• Your code may buffer entire HTTP headers, in either direction, before sending any portion of the (edited) header on to its destination, but you must not try to buffer the entire request or response. This means your code must stream at least the payload portion of the request and response - send it on as you receive it, rather than accumulate it until you have it all.
  • You are free to use any implementation approach you'd like (e.g., threads or event-loop). However, your implementation must be sufficiently concurrent that the handling of any single client request cannot substantially delay the handling of other, concurrent requests. (Additionally, it would be nice if your proxy didn't completely collapse if the face of a temporary, very high request rate, but that isn't required.)


We show here some sample output. The output is basically a trace of the HTTP request methods and URIs issued by the browser when fetching some page. It is very likely that two requests for the same page will result in different request streams. For one thing, the order of the requests is somewhat random. For another, the components of the page, and so the things fetched, can vary from one page fetch to another. On the other hand, some things must appear in each request trace, for instance, the request for the page itself. The result of this is that it's hard to say exactly what part of these traces your output must include.

The output follows a format that your code also must follow: each HTTP request line output must be preceded by '>>> ' (and your code should print that only for such output, except in the odd case that you're printing some data and the data includes it). Note the trailing space after the '>>>' characters, before the HTTP request line starts. You must print at least the HTTP method and URI given on the request line, but you can also print the entire request line (which additionally includes the HTTP version) if that's easier. The sample output prints only the method and URI.

Finally, you may print anything you want before the '>>> ' tag, and you may print any additional lines you want so long as they don't contain the '>>> ' tag. For example, you may want to print error messages, or even debugging information.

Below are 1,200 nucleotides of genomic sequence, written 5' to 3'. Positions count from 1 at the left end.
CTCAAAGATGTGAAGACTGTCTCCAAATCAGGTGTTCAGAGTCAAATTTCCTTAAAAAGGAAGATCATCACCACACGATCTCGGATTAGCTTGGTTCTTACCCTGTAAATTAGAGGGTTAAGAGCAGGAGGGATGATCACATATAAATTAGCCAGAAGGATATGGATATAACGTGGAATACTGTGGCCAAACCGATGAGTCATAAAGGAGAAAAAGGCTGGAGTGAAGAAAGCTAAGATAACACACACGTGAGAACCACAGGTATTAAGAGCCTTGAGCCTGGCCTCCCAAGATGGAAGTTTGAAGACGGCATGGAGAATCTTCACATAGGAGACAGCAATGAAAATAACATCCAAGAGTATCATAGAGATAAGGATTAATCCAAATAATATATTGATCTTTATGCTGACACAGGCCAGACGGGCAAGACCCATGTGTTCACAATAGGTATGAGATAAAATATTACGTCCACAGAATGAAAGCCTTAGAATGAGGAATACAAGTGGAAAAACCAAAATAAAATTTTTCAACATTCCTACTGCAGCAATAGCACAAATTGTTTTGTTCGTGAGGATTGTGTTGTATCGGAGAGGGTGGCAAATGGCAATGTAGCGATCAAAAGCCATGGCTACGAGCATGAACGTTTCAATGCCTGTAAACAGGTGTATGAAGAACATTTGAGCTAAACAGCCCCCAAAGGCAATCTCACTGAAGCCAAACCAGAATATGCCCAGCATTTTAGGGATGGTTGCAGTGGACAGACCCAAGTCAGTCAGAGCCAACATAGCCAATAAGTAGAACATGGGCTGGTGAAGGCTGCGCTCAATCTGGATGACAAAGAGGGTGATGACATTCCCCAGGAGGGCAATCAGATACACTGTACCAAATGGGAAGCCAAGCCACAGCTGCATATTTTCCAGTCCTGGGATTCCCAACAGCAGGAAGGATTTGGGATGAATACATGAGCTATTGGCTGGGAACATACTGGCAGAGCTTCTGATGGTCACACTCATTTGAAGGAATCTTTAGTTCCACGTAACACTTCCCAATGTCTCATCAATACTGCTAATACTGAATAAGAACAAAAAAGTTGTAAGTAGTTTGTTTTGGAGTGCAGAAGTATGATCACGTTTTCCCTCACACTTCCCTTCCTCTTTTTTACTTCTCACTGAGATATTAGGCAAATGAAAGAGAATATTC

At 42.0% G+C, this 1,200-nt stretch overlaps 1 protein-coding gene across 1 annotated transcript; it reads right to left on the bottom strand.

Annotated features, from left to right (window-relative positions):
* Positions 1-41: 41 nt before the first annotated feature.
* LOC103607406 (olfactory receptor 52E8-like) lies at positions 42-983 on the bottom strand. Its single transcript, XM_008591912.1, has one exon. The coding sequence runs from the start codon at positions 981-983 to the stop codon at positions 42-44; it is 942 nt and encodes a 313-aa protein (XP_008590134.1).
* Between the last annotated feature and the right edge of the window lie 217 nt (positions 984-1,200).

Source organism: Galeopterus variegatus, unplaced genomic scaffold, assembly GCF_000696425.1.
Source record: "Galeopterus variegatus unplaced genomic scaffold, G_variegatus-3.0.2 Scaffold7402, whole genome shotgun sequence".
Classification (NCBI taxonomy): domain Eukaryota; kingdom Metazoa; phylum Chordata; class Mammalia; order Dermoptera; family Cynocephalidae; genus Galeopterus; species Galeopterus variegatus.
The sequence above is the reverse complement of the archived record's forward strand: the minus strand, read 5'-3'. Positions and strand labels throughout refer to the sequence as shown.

simple.txt Sample Output
simple.html Sample Output
Note that this is moving binary data.
Sample Output
CSE Winter Quarter 2015 Time Schedule Sample Output
Note that you get an unexpected error response, at least when using Firefox. That's expected.
Sample Output
www.whitehouse.gov Sample Output
Output is truncated to the first approximately 50 seconds.
Sample Output
http://www.google.com Sample Output

Configuring Firefox
To use the proxy we must configure the browser to send all its requests to the proxy, instead of directly to the web servers. In Firefox you do this using Preferences, then the Advanced icon, then the Network tab, then the Settings button for "Connection." Configure the proxy manually, giving the host and port your proxy is running on. You should, eventually, allow all types of traffic to pass through your proxy (although we care only about HTTP and HTTPS (SSL)), so you should check the "Use this proxy server for all protocols" check box. It might be easier during initial test to leave it unchecked, though, in which case your proxy will see only http:// requests.


run Script

To help us test your code, provide a run script that will build and invoke your proxy. The script should take a single argument: the port number the proxy's server socket should bind to, for example:

$ ./run 1234

Execution is terminated by end-of-file on stdin or by ctrl-C.


When you're ready to turn in your assignment, do the following:
  1. The files you submit should be placed in a directory named project3. There should be no other files in that directory.
  2. Create a README.txt file that contains the names and UW netid of the member(s) of your team.
  3. The readme must also contain all the instructions necessary to compile and run your code.
  4. Put the README.txt file, your HTTP proxy solution source code, and your run script in the project3 directory.
  5. Archive all the materials (project3 folder and everything in it) in a single .tar file named partner1netid_partner2netid.tar.
  6. Submit the partner1netid_partner2netid.tar file to the course dropbox.

Computer Science & Engineering
University of Washington
Box 352350
Seattle, WA  98195-2350
(206) 543-1695 voice, (206) 543-2969 fax
[comments to kheimerl at cs.washington.edu]